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USADA in the Community: Penrose Hospital and Girl Scouts of the USA

In addition to serving athletes and protecting the integrity of sport, USADA staff members are committed to giving back to their communities in a variety of capacities and with various organizations in Colorado and beyond. USADA encourages and supports volunteer work through its Volunteer Program. The Program ensures that full-time staff members have 25 hours of volunteer leave each year, which they can use to support meaningful initiatives that they care about.

As part of the program, two USADA staff members are volunteering with Penrose Hospital and Girl Scouts of the USA.


John Zay Guest House at Penrose HospitalDelivering meals to Penrose Hospital

Lisa Voight, TrueSport Business Development Manager, is a volunteer at Penrose Hospital’s John Zay Guest House, which is a home away from home for cancer patients and their families living more than 30 miles outside of Colorado Springs, Colorado.

Lisa and her twin daughters volunteer by making a meal for 27 guests the first Wednesday of the month. They plan the meal, shop for ingredients, prepare the food, and deliver dinner to the guests. Sometimes, they also stay for dinner and get to know the people staying at the house. Lisa also helps her daughters organize their sport teams to make and deliver comfort bags to welcome new guests.

“We have been volunteering with the John Zay Guest House for five years and love supporting the Chaplin at the house, Sister Lou, and all the guests,” explains Lisa.


Girl Scouts of the USA

USADA’s Digital Communications Manager, Betsy Douglass, currently volunteers for Girls Scouts of the USA as a Girl Scout Troop Leader in Colorado Springs, where she supports a troop of 11 first and second grade girls (Daisies and Brownies).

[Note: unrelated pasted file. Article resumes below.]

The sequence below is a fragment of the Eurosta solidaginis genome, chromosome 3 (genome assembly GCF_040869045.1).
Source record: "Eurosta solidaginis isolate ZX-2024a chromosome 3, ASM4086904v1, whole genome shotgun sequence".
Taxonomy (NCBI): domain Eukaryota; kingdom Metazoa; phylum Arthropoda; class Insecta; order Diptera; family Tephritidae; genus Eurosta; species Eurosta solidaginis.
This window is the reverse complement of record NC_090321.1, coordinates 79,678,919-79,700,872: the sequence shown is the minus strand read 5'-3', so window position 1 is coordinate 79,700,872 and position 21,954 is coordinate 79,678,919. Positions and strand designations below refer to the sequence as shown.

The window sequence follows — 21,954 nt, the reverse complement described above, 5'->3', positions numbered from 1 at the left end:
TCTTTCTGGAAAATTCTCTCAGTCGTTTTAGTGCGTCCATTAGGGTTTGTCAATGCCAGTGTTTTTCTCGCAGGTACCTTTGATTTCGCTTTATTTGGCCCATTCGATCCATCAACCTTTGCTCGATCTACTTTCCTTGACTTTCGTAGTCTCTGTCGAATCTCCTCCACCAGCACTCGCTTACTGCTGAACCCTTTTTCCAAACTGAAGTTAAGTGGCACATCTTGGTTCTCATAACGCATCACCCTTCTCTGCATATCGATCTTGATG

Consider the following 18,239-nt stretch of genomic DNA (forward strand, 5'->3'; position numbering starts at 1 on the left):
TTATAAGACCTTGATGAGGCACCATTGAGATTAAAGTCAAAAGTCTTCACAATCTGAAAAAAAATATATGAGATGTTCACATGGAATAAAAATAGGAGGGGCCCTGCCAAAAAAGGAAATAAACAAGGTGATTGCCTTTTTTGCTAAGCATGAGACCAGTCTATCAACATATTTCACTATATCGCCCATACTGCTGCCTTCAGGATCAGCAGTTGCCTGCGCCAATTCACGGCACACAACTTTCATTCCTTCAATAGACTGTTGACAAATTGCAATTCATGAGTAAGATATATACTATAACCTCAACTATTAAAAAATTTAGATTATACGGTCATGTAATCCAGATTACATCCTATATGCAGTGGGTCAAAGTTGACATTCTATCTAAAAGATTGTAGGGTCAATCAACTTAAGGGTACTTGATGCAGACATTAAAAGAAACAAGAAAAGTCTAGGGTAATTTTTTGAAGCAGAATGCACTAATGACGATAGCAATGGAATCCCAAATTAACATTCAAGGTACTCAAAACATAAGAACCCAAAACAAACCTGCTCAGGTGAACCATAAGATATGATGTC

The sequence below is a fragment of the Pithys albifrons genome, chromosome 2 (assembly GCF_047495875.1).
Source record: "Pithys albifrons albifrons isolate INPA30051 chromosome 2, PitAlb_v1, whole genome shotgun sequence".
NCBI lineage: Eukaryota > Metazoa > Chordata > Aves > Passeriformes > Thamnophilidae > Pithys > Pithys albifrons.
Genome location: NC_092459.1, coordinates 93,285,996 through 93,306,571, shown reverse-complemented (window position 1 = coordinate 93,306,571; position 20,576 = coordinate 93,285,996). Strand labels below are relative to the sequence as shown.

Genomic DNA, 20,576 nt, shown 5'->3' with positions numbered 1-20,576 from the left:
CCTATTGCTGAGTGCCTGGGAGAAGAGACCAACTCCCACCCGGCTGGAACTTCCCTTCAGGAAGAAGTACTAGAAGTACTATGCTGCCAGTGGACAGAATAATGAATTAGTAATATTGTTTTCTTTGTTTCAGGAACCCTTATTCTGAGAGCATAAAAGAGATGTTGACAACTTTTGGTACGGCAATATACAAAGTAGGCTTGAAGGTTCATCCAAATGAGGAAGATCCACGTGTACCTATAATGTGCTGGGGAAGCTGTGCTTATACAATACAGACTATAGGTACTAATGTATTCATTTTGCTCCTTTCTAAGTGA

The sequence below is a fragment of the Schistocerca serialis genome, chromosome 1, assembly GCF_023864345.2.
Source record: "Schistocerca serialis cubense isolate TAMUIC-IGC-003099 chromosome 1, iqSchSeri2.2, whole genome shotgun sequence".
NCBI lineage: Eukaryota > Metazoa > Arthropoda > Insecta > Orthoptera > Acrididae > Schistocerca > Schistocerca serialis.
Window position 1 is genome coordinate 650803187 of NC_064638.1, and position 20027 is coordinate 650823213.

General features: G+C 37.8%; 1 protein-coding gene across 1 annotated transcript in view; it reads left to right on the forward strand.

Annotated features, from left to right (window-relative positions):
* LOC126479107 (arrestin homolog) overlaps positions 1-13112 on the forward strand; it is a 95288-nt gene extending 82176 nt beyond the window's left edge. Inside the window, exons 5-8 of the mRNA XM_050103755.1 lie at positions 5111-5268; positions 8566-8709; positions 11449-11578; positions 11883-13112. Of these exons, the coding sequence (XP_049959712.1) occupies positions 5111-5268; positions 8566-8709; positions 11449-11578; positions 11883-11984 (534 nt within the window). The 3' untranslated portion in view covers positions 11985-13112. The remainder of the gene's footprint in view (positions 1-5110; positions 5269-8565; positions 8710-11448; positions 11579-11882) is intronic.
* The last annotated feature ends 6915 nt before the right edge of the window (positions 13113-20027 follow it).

young girl scouts making a posterBetsy started a troop because she wanted to share the scouting experience with her 

daughter as her troop leader. “When you become a parent, you start to remember the traditions and experiences you had as a child, and you want your child to have those same opportunities,” explains Betsy. “Growing up, my mom was my troop leader from a very young age through high school, helping me earn my Gold Award, which is the Girl Scout’s highest honor. For me, scouting was a wonderful way to learn more about the world around me, experience outdoor settings that I might not otherwise be exposed to, and learn what it means to give back. “

Through her volunteer role, Betsy hopes to instill a sense of leadership, self-awareness, confidence, and stewardship toward the planet among the girls in the troop, all while having a little fun.

“I have such fond memories of my scouting days – singing songs with my troop; going to overnight camp; making floats for the holiday parades in my hometown; and a 7-day sailing trip in the Atlantic Ocean that all taught me how to use my limited resources wisely in a small space and the importance of teamwork in the middle of nowhere – and I hope she will too,” says Betsy.

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